Filed under: Basketball, Bread City, Poetry | Tags: Basketball Photography, Basketball Poetry, Lowell, Tom Meschery
Our red brick square gymnasium was an anachronism
Among the steel-ribbed, concrete muscled ellipses
And angles of the day; it was full of shadows –
The floor corduroy, the backboards wood
And the rims were bent with age
(the relentless ricochet of basketballs),
It had none of the embellishments
Found in more modern gyms.
It was simply a no-nonsense structure
Built to house players not spectators.
Surrounded by its gray walls and wrinkled floor
We practiced two-to-six, six days a week.
And throughout that time – four years –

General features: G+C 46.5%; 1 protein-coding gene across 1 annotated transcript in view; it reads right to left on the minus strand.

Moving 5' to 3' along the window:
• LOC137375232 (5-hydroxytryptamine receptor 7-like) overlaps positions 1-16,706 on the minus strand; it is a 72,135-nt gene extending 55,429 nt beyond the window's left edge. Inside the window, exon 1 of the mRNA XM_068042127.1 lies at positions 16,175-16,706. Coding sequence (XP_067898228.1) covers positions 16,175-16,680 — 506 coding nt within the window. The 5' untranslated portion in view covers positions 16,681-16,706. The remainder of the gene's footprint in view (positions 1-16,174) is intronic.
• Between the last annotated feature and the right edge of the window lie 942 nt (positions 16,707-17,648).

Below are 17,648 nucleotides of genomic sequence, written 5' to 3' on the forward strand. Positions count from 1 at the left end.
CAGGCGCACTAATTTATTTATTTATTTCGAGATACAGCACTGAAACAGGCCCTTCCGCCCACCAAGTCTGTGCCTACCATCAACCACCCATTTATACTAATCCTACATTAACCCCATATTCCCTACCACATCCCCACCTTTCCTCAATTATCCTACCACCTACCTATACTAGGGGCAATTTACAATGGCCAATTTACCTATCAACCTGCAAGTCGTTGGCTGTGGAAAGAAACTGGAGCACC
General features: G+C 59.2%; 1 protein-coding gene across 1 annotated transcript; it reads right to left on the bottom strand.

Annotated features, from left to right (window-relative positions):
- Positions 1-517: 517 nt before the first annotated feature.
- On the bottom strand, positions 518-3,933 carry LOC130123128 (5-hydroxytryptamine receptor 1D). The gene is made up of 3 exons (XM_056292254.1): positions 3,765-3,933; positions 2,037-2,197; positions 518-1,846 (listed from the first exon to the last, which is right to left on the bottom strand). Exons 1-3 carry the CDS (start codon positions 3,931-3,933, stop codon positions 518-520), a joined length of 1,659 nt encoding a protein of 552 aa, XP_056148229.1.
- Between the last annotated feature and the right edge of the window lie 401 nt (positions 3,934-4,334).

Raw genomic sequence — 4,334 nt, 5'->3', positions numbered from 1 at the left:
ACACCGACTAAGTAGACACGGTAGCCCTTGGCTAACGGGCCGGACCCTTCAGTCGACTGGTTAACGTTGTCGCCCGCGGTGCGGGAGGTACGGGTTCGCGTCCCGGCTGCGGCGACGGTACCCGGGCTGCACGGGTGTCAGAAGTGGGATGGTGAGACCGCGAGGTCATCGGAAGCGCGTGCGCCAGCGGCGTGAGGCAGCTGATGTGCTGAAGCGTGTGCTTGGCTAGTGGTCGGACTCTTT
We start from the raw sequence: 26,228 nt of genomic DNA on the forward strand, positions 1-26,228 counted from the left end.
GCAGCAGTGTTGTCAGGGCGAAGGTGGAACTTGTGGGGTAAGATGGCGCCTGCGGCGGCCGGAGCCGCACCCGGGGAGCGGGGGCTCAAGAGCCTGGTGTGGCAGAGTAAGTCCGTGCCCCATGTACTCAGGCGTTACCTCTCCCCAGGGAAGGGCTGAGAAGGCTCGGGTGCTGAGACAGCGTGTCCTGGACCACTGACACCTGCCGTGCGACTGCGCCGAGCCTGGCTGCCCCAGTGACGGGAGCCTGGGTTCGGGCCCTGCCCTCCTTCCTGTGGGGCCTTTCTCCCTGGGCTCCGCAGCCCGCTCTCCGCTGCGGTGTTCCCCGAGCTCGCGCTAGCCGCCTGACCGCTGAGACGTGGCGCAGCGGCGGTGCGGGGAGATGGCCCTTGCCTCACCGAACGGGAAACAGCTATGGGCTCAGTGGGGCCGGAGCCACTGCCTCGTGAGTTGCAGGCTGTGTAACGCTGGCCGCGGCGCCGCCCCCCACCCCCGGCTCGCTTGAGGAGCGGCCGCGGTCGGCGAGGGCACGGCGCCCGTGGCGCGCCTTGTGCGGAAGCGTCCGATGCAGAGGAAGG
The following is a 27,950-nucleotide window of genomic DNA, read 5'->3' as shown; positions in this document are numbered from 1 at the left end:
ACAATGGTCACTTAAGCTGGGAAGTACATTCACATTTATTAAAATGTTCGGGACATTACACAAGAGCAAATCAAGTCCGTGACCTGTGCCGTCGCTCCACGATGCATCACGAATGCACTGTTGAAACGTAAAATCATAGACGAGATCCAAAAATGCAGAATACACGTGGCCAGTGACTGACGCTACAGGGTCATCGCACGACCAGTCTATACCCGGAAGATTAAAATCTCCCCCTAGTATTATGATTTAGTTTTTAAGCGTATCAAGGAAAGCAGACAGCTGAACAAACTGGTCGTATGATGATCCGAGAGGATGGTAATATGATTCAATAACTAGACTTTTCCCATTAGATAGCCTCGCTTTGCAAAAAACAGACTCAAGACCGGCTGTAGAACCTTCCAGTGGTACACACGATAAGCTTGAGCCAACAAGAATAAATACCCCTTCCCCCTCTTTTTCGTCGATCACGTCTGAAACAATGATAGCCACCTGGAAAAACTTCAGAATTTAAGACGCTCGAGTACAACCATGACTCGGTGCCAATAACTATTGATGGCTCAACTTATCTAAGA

Our coach, who was as old as the building,
Taunted and inspired us, swore and cajoled us,
He taught us to play without frills.
We became red brick and corduroy
And learned to see through shadows.
by Tom Meschery
Filed under: Basketball, Bread City, Poetry | Tags: Basketball Culture, Basketball Photography, Basketball Poetry, Native American Basketball, Sherman Alexie
It is just a game
we are told by those
who cannot play it
unless it is play.
For us, it is war,
and without reason.
We throw our body
body. We learn to
hate each other, hate
the ball, hate the hoop,
hate the fallen snow,
hate our clumsy hands,
hate our thirsty mouths
when we drink from
the fountain. We hate
our fathers. We hate
our mothers. We hate
the face in our mirror.
We play basketball
because we want to
separate love from
hate, and because we
know how to keep score.
– Excerpted from Sherman Alexie’s five-part poem, Why We Play Basketball
Filed under: Basketball, Bread City, Photography | Tags: Basketball Photography, Tom Bland